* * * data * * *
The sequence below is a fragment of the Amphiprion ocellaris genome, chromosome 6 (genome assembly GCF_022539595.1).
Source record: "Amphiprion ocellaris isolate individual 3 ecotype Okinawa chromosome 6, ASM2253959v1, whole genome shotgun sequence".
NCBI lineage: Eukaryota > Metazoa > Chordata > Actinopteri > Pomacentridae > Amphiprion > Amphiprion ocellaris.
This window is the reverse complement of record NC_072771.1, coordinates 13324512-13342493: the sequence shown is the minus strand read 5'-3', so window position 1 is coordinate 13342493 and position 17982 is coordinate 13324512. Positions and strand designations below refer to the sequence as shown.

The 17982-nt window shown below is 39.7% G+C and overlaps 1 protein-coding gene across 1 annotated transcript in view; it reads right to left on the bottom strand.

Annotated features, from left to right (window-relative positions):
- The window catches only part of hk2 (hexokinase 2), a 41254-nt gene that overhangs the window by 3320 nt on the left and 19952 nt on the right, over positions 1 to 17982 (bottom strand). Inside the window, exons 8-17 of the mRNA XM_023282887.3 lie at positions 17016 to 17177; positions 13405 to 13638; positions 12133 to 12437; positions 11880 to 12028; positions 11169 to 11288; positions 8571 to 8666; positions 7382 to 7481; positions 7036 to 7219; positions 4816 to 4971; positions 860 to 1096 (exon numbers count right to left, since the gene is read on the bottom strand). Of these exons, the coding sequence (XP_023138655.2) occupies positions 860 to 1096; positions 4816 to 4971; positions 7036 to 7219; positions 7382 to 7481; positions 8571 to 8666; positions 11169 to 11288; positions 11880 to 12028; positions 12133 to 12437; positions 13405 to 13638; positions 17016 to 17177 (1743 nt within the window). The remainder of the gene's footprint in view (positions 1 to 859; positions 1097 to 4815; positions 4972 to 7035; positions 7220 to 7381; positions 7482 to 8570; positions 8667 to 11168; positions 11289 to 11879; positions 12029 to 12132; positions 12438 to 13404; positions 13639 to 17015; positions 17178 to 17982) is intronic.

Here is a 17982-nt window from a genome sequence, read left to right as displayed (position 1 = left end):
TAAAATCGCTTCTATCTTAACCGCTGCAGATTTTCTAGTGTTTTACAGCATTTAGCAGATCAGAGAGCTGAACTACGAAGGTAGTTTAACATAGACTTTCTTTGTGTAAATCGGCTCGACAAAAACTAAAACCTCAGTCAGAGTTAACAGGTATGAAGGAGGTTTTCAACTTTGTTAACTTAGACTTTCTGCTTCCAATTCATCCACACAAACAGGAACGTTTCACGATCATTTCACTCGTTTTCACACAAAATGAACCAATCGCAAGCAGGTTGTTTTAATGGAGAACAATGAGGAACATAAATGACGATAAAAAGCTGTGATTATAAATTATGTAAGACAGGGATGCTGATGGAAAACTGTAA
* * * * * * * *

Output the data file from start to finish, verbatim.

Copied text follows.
The sequence below is a fragment of the Amphiprion ocellaris genome, chromosome 6 (genome assembly GCF_022539595.1).
Source record: "Amphiprion ocellaris isolate individual 3 ecotype Okinawa chromosome 6, ASM2253959v1, whole genome shotgun sequence".
NCBI lineage: Eukaryota > Metazoa > Chordata > Actinopteri > Pomacentridae > Amphiprion > Amphiprion ocellaris.
This window is the reverse complement of record NC_072771.1, coordinates 13324512-13342493: the sequence shown is the minus strand read 5'-3', so window position 1 is coordinate 13342493 and position 17982 is coordinate 13324512. Positions and strand designations below refer to the sequence as shown.

The 17982-nt window shown below is 39.7% G+C and overlaps 1 protein-coding gene across 1 annotated transcript in view; it reads right to left on the bottom strand.

Annotated features, from left to right (window-relative positions):
- The window catches only part of hk2 (hexokinase 2), a 41254-nt gene that overhangs the window by 3320 nt on the left and 19952 nt on the right, over positions 1 to 17982 (bottom strand). Inside the window, exons 8-17 of the mRNA XM_023282887.3 lie at positions 17016 to 17177; positions 13405 to 13638; positions 12133 to 12437; positions 11880 to 12028; positions 11169 to 11288; positions 8571 to 8666; positions 7382 to 7481; positions 7036 to 7219; positions 4816 to 4971; positions 860 to 1096 (exon numbers count right to left, since the gene is read on the bottom strand). Of these exons, the coding sequence (XP_023138655.2) occupies positions 860 to 1096; positions 4816 to 4971; positions 7036 to 7219; positions 7382 to 7481; positions 8571 to 8666; positions 11169 to 11288; positions 11880 to 12028; positions 12133 to 12437; positions 13405 to 13638; positions 17016 to 17177 (1743 nt within the window). The remainder of the gene's footprint in view (positions 1 to 859; positions 1097 to 4815; positions 4972 to 7035; positions 7220 to 7381; positions 7482 to 8570; positions 8667 to 11168; positions 11289 to 11879; positions 12029 to 12132; positions 12438 to 13404; positions 13639 to 17015; positions 17178 to 17982) is intronic.

Here is a 17982-nt window from a genome sequence, read left to right as displayed (position 1 = left end):
TAAAATCGCTTCTATCTTAACCGCTGCAGATTTTCTAGTGTTTTACAGCATTTAGCAGATCAGAGAGCTGAACTACGAAGGTAGTTTAACATAGACTTTCTTTGTGTAAATCGGCTCGACAAAAACTAAAACCTCAGTCAGAGTTAACAGGTATGAAGGAGGTTTTCAACTTTGTTAACTTAGACTTTCTGCTTCCAATTCATCCACACAAACAGGAACGTTTCACGATCATTTCACTCGTTTTCACACAAAATGAACCAATCGCAAGCAGGTTGTTTTAATGGAGAACAATGAGGAACATAAATGACGATAAAAAGCTGTGATTATAAATTATGTAAGACAGGGATGCTGATGGAAAACTGTAA